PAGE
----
Life is Not a Dream

Martin Sherman, Gently Down the Stream (directed by Sean Mathias, Park Theatre, Finsbury Park)

GentlyForty years ago, Martin Sherman wrote the play Bent, which in its original version starred Ian McKellen (before he publically came out) and Tom Bell and was set in 1930s Berlin as Hitler was strengthening his power. McKellen’s then partner, Sean Mathias, directed a revival and a film version – although I have I suspect a false memory of seeing it on TV. Now Mathias has directed Sherman’s new play, which ranges across the last eighty years. It debuted last year with Harvey Fierstein in the lead, a production I wish I’d seen, directed by Mathias.

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On Pointe

Girl (Lukas Dhont, 2018)

Trans issues are a hot button topic right now — not least because some feminists have an issue with people declaring themselves to be women and sounding in the process as if they have an essentialist view of women closer to the conservative side of the debate. A programme such as Woman’s Hour can have a presenter claiming that sportswomen will no longer succeed as suddenly a lot of male athletes will claim to be women. And a few years back there was a lot of controversy over the (problematic) The Danish Girl, since Eddie Redmayne was a cis actor. Were there any trans actors who could have played the role? Would the film have been funded with one?

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Musicals to Watch Out For

Alison Bechdel, Fun Home (Music by Jeanine Tesori, book and lyrics by Lisa Kron, directed by Sam Gold. Young Vic)

I confess I know little more about Alison Bechdel than the Bechdel-Wallace Test and its origin in Dykes to Watch Out For. This is a failing, as I have read Maus and have copies of some Joe Saccho and Harvey Pekar, which is almost like having read them.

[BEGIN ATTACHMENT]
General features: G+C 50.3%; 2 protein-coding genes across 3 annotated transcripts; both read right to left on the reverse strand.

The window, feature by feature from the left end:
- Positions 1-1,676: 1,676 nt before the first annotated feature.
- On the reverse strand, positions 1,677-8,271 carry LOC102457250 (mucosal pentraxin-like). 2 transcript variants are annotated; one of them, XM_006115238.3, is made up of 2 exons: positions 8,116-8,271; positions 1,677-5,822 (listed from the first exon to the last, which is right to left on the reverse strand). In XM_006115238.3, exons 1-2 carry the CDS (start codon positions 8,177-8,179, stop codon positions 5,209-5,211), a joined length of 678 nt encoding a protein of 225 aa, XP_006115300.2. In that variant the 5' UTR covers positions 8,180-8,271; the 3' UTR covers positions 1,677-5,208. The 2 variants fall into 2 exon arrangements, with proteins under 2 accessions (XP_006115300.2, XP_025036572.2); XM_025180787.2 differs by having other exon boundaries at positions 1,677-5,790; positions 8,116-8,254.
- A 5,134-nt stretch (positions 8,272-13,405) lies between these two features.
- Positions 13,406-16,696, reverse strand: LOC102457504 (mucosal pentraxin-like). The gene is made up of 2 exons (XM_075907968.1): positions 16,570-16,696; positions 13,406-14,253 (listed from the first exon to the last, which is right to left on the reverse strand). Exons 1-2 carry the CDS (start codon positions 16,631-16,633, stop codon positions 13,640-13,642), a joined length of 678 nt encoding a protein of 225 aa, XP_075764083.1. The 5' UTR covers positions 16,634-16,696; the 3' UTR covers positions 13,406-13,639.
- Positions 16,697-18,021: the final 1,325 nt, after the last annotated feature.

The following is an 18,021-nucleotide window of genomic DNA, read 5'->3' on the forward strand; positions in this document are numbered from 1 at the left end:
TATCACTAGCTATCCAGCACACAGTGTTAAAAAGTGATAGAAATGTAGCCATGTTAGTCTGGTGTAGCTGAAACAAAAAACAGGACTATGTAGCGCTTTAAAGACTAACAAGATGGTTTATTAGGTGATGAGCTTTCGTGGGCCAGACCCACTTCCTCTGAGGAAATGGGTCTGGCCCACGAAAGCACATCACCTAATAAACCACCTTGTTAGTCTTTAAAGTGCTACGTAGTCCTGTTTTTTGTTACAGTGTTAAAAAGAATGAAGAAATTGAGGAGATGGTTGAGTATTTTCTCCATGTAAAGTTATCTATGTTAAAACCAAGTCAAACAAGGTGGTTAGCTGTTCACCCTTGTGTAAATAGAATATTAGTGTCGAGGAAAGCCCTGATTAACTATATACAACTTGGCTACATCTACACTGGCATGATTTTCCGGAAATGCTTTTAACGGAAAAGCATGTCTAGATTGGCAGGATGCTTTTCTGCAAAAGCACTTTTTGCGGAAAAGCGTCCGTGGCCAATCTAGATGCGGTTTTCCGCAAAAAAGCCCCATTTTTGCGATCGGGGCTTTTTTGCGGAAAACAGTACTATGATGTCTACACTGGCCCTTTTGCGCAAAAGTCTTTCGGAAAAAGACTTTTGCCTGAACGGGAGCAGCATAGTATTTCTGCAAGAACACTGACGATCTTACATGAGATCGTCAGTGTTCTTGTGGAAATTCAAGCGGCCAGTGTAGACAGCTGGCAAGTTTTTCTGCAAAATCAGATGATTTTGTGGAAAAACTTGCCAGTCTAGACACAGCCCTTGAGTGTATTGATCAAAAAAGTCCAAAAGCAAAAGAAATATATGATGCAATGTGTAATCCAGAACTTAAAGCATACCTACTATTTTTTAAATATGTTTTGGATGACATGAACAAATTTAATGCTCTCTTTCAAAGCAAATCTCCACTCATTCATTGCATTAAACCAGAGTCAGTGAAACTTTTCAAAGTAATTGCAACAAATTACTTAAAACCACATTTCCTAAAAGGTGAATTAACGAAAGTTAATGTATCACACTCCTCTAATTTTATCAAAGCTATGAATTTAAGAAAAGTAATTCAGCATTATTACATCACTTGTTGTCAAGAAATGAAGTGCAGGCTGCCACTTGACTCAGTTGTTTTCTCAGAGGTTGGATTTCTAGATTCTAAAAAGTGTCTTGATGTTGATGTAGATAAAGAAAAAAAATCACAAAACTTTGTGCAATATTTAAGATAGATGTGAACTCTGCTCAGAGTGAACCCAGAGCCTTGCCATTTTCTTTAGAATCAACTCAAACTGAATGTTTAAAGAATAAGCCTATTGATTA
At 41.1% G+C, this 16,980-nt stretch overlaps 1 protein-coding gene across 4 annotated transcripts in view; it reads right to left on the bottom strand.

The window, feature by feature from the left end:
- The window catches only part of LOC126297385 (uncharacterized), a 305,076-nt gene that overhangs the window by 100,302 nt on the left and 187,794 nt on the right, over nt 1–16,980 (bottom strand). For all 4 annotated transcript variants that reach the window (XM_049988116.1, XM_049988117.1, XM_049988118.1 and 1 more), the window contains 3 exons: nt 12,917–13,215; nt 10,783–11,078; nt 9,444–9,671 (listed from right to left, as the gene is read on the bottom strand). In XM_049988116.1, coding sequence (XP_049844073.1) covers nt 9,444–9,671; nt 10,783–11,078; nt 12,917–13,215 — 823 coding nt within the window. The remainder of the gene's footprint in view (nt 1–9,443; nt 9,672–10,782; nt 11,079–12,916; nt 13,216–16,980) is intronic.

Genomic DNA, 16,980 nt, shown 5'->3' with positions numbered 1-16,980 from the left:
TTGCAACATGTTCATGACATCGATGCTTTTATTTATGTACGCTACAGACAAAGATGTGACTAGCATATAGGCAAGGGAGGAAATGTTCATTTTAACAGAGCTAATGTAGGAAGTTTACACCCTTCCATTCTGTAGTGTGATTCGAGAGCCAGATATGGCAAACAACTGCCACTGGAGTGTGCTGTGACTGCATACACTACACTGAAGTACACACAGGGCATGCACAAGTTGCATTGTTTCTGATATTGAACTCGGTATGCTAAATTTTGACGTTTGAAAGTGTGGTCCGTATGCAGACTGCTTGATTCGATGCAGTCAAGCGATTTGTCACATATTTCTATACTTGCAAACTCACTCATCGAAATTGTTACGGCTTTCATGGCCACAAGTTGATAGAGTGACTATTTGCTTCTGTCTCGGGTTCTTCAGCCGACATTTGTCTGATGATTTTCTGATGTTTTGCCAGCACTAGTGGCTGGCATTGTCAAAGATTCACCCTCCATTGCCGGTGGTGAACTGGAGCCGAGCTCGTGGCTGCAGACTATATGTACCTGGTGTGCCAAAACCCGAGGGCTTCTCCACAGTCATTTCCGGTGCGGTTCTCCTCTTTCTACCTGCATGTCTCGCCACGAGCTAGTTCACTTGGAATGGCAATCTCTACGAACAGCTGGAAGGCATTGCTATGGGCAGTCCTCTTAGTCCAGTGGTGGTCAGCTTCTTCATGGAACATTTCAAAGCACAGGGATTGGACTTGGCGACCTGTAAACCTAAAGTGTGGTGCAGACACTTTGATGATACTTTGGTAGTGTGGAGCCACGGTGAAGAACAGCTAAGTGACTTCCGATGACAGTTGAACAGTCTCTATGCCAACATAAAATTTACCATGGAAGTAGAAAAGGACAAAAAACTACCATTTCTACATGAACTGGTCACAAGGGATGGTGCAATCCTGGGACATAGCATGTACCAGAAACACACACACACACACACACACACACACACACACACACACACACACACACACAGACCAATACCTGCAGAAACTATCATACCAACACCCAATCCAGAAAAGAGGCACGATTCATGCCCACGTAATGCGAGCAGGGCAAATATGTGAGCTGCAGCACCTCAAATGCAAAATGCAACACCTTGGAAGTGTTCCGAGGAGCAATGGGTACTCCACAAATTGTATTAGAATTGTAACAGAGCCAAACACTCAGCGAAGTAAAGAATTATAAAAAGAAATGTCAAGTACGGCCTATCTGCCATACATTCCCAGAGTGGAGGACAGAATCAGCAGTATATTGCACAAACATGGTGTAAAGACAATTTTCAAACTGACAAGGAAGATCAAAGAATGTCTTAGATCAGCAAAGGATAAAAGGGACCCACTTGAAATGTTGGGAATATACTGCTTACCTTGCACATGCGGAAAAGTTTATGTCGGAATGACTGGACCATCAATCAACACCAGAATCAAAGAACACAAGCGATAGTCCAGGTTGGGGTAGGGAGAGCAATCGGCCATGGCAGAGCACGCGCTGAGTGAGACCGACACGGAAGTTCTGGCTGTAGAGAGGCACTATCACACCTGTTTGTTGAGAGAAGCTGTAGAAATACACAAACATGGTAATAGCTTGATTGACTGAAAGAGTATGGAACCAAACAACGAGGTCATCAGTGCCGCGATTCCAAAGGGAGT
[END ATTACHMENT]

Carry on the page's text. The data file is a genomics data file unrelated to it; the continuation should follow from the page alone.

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Wired Worlds

This was commissioned for a project that seems to have vanished, but I needed to write a couple of sentences for a chapter on the topic… I thought this text would be on my harddrive, but it’s hiding if it is. Fortunately I rarely delete emails.

 

Welt am Draht (World on a Wire/World on Wires) (Westdeutscher Rundfunk, 1973)

Adapted from Daniel F. Galouye, Counterfeit World/Simulacron-3 (1964)

(Dir. Rainer Werner Fassbinder; Sc. Fritz Müller-Scherz and Rainer Werner Fassbinder; Pr. Peter Märthesheimer and Alexander Wesemann; Cin. Michael Ballhaus and Ulrich Prinz; P.D. Horst Giese, Walter Koch and Kurt Raab; starring Klaus Löwitsch (Fred Stiller), Barbara Valentin (Gloria Fromm), Mascha Rabben (Eva Vollmer), Karl Heinz Vosgerau (Herbert Siskins), Wolfgang Schenck (Franz Hahn), Kurt Raab (Mark Holm)) Continue reading →

Put Your Hands on Your…

Love, Simon (Greg Berlanti, 2018)

Stop me if you’ve heard this before – gay films tend to the gay gothic where one or more of the gay characters has to die at the end. For the ‘clean’ gay – the noble heroic one – he or see might be driven to suicide by despair or killed as a result of homophobic society, or succumbing to HIV related conditions; for the ‘unclean’ one – the villain – the sentence is to be killed by the hero, at best to be imprisoned. Even a recent, and reasonably delightful, film such as Love is Strange, kills off one of its leads rather than give us a happy ending.